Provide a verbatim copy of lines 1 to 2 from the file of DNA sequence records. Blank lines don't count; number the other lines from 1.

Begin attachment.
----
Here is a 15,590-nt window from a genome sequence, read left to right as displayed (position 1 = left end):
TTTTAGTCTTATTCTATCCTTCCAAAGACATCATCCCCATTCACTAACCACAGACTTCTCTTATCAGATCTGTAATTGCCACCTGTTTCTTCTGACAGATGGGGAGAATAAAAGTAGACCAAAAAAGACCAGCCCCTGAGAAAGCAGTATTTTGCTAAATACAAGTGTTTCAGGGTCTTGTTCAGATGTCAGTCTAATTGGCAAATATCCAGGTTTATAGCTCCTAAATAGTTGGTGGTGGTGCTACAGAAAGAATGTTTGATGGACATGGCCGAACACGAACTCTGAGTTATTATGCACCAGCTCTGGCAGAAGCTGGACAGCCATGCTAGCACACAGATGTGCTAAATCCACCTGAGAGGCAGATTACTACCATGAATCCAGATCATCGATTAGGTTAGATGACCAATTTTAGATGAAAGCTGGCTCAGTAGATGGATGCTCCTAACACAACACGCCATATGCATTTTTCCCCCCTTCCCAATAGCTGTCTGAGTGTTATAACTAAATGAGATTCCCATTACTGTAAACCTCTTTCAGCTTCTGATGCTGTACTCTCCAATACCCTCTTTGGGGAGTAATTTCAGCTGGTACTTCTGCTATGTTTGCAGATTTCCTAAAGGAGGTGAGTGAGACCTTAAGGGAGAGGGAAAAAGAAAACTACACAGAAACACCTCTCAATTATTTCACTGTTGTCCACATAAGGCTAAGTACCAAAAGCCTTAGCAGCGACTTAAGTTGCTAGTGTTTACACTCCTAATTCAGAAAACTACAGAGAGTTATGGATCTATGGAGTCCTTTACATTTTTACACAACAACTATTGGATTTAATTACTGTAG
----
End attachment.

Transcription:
Here is a 15,590-nt window from a genome sequence, read left to right as displayed (position 1 = left end):
TTTTAGTCTTATTCTATCCTTCCAAAGACATCATCCCCATTCACTAACCACAGACTTCTCTTATCAGATCTGTAATTGCCACCTGTTTCTTCTGACAGATGGGGAGAATAAAAGTAGACCAAAAAAGACCAGCCCCTGAGAAAGCAGTATTTTGCTAAATACAAGTGTTTCAGGGTCTTGTTCAGATGTCAGTCTAATTGGCAAATATCCAGGTTTATAGCTCCTAAATAGTTGGTGGTGGTGCTACAGAAAGAATGTTTGATGGACATGGCCGAACACGAACTCTGAGTTATTATGCACCAGCTCTGGCAGAAGCTGGACAGCCATGCTAGCACACAGATGTGCTAAATCCACCTGAGAGGCAGATTACTACCATGAATCCAGATCATCGATTAGGTTAGATGACCAATTTTAGATGAAAGCTGGCTCAGTAGATGGATGCTCCTAACACAACACGCCATATGCATTTTTCCCCCCTTCCCAATAGCTGTCTGAGTGTTATAACTAAATGAGATTCCCATTACTGTAAACCTCTTTCAGCTTCTGATGCTGTACTCTCCAATACCCTCTTTGGGGAGTAATTTCAGCTGGTACTTCTGCTATGTTTGCAGATTTCCTAAAGGAGGTGAGTGAGACCTTAAGGGAGAGGGAAAAAGAAAACTACACAGAAACACCTCTCAATTATTTCACTGTTGTCCACATAAGGCTAAGTACCAAAAGCCTTAGCAGCGACTTAAGTTGCTAGTGTTTACACTCCTAATTCAGAAAACTACAGAGAGTTATGGATCTATGGAGTCCTTTACATTTTTACACAACAACTATTGGATTTAATTACTGTAG